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ROBERT SIEGEL, host:

From NPR News, this is ALL THINGS CONSIDERED. I'm Robert Siegel.

MICHELE NORRIS, host:

And I'm Michele Norris.

In Russian folklore, the Volga River is mother and mistress, comrade and beloved companion and teller of tall tales. It stretches 2,300 miles. That makes it the longest river in Europe, equal to the mighty Mississippi. The Volga rises out of swamps northwest of Moscow in the Valdai Hills and flows south to the Caspian Sea. According to a Russian proverb, to know Russia is to know the Volga. So over the next few days, NPR's Anne Garrels will introduce us to the Volga, traveling Russia's principal waterway through the nation's heartland. Today, she begins her story in Moscow.

(Soundbite of music)

ANNE GARRELS: Passengers for a nine-day Volga cruise are greeted with sweet champagne. They're all Russians, the country's new middle class with enough money to plunk down the $1,500 tab. Almost all have now traveled overseas, but bored with foreign beaches now within easy access, they want to explore their country's history. This could be just a gilded tour of gilded domes but bartender Sergei Arlof(ph), who's plied this river more times than he can count, says it also raises uncomfortable questions.

Mr. SERGEI ARLOF (Bartender): (Foreign language spoken)

GARRELS: He says openly what many passengers will only whisper out of the way of a microphone, that the government and the people live in totally different worlds.

(Soundbite of horn blowing)

HAMILTON: The ship sets off from Moscow, one of the world's most expensive cities, full of five-star hotels and gleaming new buildings. But the capital's port, the window to the rest of the country, is a shadow of what it once was. The main grandiose building covered with ceramic scenes glorifying Soviet achievements is closed.

Looking at the river's slow, smooth-flowing water, it's hard to fathom what a huge burden it carries. The Volga basin makes up 8 percent of the vast Russian territory. But as it carves its way through European Russia, it supports more than 25 percent of the country's agriculture and industry and 40 percent of the entire population. And it's now much more than just a river.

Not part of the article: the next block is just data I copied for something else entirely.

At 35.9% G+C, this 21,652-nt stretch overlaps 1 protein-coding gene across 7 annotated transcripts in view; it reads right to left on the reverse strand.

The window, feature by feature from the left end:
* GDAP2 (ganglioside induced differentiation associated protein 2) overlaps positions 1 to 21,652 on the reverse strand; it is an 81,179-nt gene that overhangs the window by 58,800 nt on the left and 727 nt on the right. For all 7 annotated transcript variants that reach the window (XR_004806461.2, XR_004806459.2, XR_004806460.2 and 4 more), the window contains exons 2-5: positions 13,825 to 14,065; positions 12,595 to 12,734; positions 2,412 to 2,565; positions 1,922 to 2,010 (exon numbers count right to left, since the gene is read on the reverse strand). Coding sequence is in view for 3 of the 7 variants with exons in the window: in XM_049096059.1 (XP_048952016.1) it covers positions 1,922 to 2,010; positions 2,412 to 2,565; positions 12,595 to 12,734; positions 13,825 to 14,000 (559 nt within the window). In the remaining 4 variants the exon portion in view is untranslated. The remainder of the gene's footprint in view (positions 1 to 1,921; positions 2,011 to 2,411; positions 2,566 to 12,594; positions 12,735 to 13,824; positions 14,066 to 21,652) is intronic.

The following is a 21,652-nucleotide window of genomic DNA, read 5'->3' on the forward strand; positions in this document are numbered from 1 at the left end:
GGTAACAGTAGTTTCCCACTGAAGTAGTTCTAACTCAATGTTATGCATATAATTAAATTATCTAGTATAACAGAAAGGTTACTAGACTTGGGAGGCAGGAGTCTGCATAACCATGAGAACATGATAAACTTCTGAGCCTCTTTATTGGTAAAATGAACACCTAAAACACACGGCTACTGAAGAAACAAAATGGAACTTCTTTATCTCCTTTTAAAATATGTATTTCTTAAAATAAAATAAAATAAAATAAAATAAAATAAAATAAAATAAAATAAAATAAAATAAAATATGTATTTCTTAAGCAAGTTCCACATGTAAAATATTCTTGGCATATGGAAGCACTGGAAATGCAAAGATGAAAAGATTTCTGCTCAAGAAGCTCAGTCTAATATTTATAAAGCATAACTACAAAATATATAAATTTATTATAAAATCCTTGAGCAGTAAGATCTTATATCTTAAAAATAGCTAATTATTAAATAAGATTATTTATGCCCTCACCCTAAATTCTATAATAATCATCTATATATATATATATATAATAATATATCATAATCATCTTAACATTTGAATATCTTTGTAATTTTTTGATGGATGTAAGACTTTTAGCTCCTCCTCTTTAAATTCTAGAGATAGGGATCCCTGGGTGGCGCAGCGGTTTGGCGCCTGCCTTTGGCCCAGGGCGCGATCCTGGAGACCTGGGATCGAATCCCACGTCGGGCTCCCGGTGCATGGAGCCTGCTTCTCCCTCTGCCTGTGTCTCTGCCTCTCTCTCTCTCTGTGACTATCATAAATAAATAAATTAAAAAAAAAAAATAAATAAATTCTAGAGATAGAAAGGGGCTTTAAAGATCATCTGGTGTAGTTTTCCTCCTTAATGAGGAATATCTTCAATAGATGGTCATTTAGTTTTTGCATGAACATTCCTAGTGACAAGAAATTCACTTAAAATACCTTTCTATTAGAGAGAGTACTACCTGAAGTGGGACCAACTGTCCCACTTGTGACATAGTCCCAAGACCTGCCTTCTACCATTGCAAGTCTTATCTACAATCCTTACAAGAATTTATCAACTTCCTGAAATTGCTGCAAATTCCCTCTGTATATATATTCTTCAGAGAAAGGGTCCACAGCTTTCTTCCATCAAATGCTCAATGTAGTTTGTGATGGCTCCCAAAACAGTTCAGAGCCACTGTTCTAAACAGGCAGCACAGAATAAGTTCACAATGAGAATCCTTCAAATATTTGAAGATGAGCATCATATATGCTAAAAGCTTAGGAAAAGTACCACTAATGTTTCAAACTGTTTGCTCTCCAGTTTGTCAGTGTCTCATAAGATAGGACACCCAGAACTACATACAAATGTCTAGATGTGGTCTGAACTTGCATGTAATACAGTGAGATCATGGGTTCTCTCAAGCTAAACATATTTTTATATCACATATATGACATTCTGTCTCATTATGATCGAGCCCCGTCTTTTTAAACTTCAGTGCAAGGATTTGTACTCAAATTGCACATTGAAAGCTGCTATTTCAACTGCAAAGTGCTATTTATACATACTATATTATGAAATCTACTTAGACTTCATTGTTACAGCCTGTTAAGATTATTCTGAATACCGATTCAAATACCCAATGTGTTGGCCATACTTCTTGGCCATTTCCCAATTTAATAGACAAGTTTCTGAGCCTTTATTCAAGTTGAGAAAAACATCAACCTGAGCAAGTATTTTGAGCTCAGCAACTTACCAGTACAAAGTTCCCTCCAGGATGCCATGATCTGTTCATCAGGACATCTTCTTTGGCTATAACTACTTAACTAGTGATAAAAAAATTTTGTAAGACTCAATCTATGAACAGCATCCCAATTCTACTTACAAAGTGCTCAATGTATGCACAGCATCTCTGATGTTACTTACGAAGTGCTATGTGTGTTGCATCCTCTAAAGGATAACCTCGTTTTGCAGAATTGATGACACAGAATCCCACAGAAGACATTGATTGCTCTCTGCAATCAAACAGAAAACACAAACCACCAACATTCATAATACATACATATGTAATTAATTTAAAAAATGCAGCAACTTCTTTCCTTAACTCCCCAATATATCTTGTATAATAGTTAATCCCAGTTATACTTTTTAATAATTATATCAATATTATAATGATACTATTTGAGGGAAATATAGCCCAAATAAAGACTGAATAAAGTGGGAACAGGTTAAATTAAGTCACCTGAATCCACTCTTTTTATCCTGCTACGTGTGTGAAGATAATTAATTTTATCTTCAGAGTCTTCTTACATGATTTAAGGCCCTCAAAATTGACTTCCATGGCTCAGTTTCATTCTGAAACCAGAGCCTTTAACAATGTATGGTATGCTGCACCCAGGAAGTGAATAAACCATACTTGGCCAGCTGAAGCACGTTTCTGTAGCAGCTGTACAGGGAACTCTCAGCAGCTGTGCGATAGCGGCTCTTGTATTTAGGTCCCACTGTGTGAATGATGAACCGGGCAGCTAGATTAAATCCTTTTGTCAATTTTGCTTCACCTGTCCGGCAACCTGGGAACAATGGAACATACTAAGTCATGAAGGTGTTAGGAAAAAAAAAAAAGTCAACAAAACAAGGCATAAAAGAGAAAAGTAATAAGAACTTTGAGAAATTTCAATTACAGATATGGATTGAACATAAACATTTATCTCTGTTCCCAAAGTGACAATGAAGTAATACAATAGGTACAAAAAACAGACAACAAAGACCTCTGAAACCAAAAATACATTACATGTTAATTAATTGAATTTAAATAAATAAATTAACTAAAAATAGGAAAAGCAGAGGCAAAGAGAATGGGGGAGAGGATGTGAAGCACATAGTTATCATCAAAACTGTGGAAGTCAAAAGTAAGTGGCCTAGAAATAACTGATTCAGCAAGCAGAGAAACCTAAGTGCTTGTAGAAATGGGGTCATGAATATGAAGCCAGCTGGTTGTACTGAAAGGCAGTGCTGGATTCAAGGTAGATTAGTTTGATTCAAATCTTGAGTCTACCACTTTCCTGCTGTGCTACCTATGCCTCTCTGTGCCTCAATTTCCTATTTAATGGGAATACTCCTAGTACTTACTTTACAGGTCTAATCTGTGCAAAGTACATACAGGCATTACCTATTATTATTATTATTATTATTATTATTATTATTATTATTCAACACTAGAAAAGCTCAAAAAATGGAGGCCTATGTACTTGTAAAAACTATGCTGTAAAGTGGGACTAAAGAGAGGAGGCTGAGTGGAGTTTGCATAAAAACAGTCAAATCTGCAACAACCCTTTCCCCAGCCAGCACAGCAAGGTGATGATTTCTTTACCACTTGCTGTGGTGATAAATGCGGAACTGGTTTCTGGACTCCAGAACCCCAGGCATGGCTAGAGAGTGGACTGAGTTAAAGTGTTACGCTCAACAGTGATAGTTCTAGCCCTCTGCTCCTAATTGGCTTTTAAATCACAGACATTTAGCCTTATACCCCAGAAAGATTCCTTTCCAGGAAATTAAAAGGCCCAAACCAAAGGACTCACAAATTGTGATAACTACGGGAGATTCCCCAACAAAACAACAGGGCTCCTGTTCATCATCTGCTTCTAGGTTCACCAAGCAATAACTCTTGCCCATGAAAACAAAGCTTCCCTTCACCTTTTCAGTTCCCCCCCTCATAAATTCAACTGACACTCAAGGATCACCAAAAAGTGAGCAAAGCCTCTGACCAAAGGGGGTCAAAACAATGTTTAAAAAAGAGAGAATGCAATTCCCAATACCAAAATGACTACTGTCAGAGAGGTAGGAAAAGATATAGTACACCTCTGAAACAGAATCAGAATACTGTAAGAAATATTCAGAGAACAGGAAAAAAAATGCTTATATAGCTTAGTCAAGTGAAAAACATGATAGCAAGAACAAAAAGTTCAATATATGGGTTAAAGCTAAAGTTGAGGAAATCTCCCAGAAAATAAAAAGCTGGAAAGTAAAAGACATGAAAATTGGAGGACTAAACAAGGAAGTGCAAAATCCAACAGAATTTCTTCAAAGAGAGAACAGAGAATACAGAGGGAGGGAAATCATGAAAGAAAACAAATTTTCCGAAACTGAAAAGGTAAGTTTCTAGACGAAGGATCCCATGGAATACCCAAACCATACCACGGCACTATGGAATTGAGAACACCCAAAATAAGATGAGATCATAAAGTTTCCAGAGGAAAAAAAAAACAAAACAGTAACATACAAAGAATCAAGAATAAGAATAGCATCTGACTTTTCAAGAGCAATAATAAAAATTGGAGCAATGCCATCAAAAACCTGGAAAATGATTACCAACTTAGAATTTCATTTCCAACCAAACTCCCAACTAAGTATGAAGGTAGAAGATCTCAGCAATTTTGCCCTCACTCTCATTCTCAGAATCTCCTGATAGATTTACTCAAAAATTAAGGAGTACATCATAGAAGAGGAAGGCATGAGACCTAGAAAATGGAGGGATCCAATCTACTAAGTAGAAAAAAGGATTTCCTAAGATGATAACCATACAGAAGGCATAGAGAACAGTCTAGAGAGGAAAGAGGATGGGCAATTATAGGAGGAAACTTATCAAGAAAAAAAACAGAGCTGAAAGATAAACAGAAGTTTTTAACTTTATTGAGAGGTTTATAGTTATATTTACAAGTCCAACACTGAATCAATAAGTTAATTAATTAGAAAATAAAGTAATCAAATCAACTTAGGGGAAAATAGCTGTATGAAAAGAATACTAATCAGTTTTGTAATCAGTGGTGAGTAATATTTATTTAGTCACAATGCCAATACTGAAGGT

Professor Rostislav Frolov at the Academy of River Transportation calls it a complex web of lakes, smaller rivers, vast reservoirs and manmade canals, a system that now stretches from the far north to the country's southern reaches.

Professor ROSTISLAV FROLOV (Academy of River Transportation): (Through Translator) Thanks to canals, the Volga is now the main link in a huge system that has allowed Russia to be connected to the White Sea far to the north, the Baltic Sea, the Black Sea, the Sea of Azov and the Caspian.

GARRELS: Moscow is not, in fact, on the river. When Russia was still but a collection of principalities, it had been founded on a much smaller river. Its isolation then had been its strength, but the world changed.

In the 1930s, Josef Stalin harnessed nature with prison labor, constructing a canal to link Moscow to the Volga 80 miles north. Unknown thousands died in the process.

(Soundbite of music)

GARRELS: Music accompanies the cruise ship as it pulls out into the canal. But one passenger cringes, saying we're floating on bones.

Yet without this canal and the Volga, river expert Vladimir Debolsky says the expanding Russian capital could not have prospered.